8. 12. PocketKnowledge & Web 2.0 Design Patterns <ul><li>Individual users maintain high degree of control </li></ul><ul><li>High level of community trust </li></ul><ul><li>Non-authoritative information organization </li></ul><ul><li>Playful attitude </li></ul>
    9. 14. PocketKnowledge & Web 2.0 Design Patterns <ul><li>Individual users maintain high degree of control </li></ul><ul><li>High level of community trust </li></ul><ul><li>Non-authoritative information organization </li></ul><ul><li>Playful attitude </li></ul>
    10. 16. PocketKnowledge & Web 2.0 Design Patterns <ul><li>Individual users maintain high degree of control </li></ul><ul><li>High level of community trust </li></ul><ul><li>Non-authoritative information organization </li></ul><ul><li>Playful attitude </li></ul>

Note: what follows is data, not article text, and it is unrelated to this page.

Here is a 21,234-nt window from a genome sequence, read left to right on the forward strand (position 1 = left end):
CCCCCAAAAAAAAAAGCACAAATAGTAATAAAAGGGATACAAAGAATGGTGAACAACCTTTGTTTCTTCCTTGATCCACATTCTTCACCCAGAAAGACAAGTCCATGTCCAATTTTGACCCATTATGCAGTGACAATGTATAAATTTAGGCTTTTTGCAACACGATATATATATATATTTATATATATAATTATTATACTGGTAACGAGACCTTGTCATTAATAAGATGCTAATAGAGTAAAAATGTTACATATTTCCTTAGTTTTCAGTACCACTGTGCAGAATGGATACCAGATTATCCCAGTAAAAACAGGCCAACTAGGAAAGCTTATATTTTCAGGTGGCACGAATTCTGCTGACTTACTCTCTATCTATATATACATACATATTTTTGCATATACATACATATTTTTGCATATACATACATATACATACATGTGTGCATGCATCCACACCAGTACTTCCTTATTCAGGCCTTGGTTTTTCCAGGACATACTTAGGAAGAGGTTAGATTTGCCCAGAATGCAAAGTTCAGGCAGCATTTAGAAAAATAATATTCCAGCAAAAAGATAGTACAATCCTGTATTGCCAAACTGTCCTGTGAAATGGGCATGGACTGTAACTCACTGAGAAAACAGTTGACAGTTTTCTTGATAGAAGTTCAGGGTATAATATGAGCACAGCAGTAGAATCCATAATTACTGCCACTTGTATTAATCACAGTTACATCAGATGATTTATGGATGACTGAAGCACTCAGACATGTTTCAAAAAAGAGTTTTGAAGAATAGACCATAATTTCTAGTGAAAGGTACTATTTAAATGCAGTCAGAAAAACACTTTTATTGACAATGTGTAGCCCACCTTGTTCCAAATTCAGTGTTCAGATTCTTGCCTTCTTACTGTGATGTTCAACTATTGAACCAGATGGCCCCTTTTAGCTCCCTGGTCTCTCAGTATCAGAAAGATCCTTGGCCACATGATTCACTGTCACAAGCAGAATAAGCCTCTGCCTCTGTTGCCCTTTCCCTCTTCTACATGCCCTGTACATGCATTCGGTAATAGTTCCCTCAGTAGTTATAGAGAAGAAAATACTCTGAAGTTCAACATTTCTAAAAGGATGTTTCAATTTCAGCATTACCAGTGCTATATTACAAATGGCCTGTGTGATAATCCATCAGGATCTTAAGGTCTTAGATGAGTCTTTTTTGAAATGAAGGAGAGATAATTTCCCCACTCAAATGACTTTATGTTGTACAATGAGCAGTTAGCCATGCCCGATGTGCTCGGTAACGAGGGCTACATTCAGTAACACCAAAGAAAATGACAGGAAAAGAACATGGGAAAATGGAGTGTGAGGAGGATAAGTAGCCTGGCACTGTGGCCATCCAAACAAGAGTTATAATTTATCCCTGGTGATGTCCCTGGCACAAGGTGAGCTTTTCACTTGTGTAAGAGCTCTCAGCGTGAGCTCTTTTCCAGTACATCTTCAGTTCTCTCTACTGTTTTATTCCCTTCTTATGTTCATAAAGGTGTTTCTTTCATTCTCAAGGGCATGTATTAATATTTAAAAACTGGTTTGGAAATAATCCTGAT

11. 18. PocketKnowledge & Web 2.0 Design Patterns <ul><li>Individual users maintain high degree of control </li></ul><ul><li>High level of community trust </li></ul><ul><li>Non-authoritative information organization </li></ul><ul><li>Playful attitude </li></ul>
    12. 20. Volume of Material Sept. 2006- Sept. 2008
    13. 21. PK Creation of User Accounts Aug 2006- Aug 2008
    14. 22. Community Program Collections (CPC)
    15. 23. Highlighting design differences: CPC and Copyright
    16. 24. Highlighting design differences: PocketKnowledge and Copyright
    17. 25. CPC Suggested Additions
    18. 27. Key Knowledge Facilitators